The Concept of Sustainable Development in Forest Management

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8th Feb 2020 Geography Reference this


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Since our world is facing a clash between economic growth and environmental needs, human society now is in the face of an uphill battle to reduce environmental pollution and ecological destruction. And because of that, the concept of sustainable development has been widely accepted by all sectors of society. Forest management, which takes great responsibilities for ecological reconstruction, should be the strategic section in the earth’s environmental restoration.

Sustainable development focuses on “sustainable”, which means “ecological sustainability”. It’s intended to illustrate the balance between natural resources and the utilization processes of it, which tells us we cannot go beyond the environment and the ability of system renewal. It is interesting to note, we can find that many philosophers had expressed the idea of sustainable development back in ancient China, such as Mencius and Confucius.1 For today’s society, the concept of sustainable development first came up in the late 1980s, and it has been considered as a very important notion. It is precisely because this, at the 38th session of the United Nations general assembly in November 1983, the proposal for the establishment of the world commission on environment and development was made. And after the establishment of the organization, a Report (also known as the brundtland Report) was submitted to the United Nations in 1987, titled “Report of the World Commission on Environment and Development: Our Common Future”. The report was full of ideas about sustainability, it argued that we need to focus on meeting the needs of today’s people but without compromising the ability of future generations to meet their needs.2 Therefore, this report can be regarded as the source of sustainable development thoughts in modern era.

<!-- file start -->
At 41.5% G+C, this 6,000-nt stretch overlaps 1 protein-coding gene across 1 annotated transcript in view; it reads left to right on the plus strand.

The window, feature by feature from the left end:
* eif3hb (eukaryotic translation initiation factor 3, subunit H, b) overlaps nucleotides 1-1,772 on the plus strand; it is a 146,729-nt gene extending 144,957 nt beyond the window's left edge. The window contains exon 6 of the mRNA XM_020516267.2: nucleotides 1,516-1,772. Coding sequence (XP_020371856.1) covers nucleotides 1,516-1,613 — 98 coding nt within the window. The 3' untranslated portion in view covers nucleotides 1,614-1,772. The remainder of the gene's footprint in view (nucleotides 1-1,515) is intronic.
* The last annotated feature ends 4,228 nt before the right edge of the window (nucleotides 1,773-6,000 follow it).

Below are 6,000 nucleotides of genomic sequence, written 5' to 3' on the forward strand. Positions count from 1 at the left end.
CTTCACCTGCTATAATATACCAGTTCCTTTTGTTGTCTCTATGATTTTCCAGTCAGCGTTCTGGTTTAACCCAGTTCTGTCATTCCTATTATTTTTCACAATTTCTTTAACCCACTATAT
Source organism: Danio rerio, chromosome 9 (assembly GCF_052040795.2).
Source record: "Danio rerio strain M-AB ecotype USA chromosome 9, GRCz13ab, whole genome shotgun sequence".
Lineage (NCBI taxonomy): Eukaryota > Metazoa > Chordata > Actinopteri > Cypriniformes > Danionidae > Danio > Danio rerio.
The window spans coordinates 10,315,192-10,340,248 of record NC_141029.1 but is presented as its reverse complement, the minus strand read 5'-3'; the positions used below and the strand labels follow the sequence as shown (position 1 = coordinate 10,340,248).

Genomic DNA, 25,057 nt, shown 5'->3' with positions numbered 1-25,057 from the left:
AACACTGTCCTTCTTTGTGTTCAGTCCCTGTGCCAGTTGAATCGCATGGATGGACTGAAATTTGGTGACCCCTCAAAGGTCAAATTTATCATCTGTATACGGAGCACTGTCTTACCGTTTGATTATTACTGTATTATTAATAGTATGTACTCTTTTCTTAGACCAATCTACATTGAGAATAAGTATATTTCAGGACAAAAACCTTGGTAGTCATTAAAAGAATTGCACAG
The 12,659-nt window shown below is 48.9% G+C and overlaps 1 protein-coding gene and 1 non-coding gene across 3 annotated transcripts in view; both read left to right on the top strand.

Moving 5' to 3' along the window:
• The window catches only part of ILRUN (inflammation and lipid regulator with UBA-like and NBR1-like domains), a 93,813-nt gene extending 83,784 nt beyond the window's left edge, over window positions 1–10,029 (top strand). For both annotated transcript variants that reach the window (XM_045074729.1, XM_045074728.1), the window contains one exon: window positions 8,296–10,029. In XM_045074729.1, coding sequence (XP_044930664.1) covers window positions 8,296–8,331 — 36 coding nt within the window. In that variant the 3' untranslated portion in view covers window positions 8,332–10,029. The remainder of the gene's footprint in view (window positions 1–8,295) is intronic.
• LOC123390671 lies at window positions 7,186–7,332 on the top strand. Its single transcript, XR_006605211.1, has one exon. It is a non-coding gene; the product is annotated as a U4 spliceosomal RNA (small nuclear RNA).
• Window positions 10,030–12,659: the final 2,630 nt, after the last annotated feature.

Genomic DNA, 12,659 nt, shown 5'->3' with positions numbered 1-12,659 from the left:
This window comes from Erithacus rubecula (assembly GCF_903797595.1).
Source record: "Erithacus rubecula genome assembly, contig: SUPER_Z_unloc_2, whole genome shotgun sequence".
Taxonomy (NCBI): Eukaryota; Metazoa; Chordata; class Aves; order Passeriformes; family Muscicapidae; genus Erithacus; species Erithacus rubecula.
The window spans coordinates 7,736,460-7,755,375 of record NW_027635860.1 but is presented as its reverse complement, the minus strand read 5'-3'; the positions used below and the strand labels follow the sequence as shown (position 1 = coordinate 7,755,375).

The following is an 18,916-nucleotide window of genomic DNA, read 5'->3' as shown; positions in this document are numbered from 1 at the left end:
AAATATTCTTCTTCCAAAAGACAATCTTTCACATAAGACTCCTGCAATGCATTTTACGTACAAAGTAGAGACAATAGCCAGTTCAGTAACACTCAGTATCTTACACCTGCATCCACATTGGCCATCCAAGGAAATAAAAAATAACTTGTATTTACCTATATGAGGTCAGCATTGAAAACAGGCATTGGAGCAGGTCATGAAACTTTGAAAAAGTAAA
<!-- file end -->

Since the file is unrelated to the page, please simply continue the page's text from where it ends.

Sustainable development involves nature, environment, technology, economy, society, politics and many other aspects. The UNEP (United Nations Environment Programme) put forward that the principle of sustainable development is life-cycle thinking.3

There are many countries in Europe and America have substantial forest resources and a strong forest industry, however most the forest areas in some countries such as the United States and Sweden are privately and company-owned. That is, these owners have a lot of freedom in their forest management decisions. They can decide what to do with the forest and how to manage it. Take Sweden for example, people are very keen on using the forest for recreation. In fact, this idea has been popular in many northern European countries. Therefore, many forest managers not only use forests for resource development but also use them as tourist sites. Not just like that, population expansion and increasing urbanization have also had a major negative impact on forests. The growing population increases the demand for forest resources on many sides, and urbanization continues to take up the area of the forest.